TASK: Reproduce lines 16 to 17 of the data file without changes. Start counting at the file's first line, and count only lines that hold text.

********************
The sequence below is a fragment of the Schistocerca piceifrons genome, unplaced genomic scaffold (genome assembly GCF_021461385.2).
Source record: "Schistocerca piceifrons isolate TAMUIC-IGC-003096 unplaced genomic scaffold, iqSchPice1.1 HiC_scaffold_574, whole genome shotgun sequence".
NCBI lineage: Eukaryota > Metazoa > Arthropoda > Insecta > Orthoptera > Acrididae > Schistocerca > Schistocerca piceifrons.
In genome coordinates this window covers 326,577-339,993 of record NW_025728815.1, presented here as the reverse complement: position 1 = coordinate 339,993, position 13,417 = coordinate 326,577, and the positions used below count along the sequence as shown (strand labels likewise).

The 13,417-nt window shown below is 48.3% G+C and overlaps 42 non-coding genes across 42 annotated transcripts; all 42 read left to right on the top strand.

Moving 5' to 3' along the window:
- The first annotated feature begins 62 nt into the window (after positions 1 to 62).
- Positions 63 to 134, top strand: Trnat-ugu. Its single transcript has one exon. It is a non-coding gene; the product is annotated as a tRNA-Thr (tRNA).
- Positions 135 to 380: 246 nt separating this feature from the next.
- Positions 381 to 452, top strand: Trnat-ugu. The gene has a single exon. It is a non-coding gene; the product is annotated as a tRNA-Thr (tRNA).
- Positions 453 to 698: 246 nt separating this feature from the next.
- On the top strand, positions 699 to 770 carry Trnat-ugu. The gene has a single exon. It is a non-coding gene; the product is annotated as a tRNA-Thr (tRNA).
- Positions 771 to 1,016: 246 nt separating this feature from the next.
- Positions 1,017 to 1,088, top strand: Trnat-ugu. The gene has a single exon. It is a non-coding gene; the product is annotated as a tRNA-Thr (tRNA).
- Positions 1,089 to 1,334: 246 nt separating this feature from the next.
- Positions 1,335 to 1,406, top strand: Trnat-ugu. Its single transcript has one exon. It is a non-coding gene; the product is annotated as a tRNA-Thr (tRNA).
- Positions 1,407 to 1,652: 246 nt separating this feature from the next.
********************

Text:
- Positions 1,335 to 1,406, top strand: Trnat-ugu. Its single transcript has one exon. It is a non-coding gene; the product is annotated as a tRNA-Thr (tRNA).
- Positions 1,407 to 1,652: 246 nt separating this feature from the next.